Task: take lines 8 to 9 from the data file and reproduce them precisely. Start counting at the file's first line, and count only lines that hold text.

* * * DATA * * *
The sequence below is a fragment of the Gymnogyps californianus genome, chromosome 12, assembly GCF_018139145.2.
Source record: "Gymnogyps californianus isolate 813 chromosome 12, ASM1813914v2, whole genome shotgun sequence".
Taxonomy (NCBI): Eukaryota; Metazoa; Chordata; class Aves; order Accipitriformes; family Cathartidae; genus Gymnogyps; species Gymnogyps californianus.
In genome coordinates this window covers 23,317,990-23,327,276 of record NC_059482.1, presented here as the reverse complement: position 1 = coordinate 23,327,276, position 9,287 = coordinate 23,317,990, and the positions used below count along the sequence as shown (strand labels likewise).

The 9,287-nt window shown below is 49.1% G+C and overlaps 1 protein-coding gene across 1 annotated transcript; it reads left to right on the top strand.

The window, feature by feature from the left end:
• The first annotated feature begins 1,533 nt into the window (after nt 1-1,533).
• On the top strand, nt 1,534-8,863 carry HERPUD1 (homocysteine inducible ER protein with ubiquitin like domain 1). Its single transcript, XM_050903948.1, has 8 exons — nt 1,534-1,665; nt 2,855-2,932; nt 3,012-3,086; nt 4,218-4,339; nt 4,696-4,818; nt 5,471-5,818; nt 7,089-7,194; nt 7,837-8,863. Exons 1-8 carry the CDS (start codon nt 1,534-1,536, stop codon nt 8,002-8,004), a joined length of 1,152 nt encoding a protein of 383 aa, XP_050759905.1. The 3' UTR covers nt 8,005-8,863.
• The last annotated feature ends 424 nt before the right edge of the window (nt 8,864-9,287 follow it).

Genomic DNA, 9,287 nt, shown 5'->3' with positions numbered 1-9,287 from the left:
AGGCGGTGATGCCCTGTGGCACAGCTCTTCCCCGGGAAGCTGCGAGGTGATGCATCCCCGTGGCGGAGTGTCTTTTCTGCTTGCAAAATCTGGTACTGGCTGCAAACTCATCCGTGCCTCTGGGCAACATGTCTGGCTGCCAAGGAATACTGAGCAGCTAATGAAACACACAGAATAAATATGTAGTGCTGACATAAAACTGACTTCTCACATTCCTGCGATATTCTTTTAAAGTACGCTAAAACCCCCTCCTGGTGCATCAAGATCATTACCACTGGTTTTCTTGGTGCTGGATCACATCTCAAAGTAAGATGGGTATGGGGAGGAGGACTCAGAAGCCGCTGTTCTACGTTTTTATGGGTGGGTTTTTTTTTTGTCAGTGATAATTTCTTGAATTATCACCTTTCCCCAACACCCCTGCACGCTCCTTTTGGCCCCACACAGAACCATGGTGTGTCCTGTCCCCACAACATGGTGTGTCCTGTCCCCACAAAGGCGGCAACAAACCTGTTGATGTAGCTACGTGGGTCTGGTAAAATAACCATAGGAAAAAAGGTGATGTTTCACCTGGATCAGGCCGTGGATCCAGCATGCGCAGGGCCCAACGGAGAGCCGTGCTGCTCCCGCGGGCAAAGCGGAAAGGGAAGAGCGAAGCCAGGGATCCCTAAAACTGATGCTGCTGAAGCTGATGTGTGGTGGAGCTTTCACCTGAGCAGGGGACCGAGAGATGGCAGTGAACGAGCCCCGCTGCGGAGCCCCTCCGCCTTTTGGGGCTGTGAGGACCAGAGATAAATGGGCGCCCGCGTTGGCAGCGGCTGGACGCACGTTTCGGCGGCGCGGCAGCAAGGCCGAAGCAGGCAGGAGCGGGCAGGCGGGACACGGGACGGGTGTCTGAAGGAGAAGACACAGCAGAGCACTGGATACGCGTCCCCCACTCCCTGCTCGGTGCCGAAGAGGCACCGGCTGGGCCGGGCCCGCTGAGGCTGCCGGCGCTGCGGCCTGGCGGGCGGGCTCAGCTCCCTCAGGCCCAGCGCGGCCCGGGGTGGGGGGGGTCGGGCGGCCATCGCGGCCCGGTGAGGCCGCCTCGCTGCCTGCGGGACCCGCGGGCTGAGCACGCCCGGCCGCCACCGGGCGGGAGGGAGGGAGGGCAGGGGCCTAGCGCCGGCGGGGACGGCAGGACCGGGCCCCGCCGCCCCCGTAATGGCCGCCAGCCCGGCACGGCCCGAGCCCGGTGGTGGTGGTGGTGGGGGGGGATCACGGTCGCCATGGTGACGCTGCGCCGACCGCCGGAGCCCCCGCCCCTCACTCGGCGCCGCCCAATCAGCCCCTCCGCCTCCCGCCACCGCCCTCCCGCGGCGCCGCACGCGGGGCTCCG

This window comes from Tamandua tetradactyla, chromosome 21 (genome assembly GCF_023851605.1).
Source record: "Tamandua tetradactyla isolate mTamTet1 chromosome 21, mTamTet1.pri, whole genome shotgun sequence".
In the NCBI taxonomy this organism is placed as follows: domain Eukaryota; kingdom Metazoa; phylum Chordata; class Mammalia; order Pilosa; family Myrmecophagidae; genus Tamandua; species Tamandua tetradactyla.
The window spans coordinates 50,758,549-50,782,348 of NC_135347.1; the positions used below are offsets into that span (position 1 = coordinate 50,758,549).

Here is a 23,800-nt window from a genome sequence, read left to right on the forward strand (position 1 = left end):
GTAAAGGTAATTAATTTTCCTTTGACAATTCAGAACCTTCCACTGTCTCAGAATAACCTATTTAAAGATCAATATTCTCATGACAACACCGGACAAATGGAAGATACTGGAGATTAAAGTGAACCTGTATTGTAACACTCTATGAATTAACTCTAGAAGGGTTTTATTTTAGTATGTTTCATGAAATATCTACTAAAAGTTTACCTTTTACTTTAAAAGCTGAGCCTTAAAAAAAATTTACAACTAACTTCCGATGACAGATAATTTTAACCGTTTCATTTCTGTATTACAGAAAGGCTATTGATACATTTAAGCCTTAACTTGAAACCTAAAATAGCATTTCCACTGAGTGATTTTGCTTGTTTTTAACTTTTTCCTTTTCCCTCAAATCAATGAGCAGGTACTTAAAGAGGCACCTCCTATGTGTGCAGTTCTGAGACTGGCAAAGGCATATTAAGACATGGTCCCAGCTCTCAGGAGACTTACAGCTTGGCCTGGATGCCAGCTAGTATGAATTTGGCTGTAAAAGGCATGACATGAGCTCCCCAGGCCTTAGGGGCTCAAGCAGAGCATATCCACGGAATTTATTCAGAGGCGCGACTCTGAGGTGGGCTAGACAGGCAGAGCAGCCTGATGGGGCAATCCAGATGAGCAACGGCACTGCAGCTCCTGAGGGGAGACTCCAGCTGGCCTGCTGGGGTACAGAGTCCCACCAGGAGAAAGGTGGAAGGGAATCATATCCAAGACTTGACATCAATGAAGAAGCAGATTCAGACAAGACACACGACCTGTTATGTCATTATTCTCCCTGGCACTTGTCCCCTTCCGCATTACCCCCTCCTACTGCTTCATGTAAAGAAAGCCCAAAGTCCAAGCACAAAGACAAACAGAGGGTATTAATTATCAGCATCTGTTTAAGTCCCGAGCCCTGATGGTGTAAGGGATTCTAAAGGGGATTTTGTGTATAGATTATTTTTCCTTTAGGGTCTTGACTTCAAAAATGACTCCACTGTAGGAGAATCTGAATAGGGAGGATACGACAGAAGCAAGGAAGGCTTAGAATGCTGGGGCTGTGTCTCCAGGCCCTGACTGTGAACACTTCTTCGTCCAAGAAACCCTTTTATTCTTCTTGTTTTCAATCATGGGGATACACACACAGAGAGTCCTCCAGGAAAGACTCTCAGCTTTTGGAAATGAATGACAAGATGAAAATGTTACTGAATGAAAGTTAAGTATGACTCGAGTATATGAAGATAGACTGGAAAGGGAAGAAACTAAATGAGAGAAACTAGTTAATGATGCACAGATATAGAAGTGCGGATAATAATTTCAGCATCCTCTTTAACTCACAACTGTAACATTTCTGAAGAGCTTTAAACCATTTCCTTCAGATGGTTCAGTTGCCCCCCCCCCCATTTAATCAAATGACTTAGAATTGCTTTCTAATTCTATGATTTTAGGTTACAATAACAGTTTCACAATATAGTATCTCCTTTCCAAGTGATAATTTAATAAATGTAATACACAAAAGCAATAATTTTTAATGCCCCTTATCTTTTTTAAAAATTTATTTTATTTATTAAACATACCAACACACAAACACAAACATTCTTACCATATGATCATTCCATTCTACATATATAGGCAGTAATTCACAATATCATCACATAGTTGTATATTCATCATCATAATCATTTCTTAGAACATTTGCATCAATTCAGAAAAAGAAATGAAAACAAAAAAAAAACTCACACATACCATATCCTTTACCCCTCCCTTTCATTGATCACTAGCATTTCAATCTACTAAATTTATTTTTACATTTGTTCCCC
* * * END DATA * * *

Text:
• On the top strand, nt 1,534-8,863 carry HERPUD1 (homocysteine inducible ER protein with ubiquitin like domain 1). Its single transcript, XM_050903948.1, has 8 exons — nt 1,534-1,665; nt 2,855-2,932; nt 3,012-3,086; nt 4,218-4,339; nt 4,696-4,818; nt 5,471-5,818; nt 7,089-7,194; nt 7,837-8,863. Exons 1-8 carry the CDS (start codon nt 1,534-1,536, stop codon nt 8,002-8,004), a joined length of 1,152 nt encoding a protein of 383 aa, XP_050759905.1. The 3' UTR covers nt 8,005-8,863.
• The last annotated feature ends 424 nt before the right edge of the window (nt 8,864-9,287 follow it).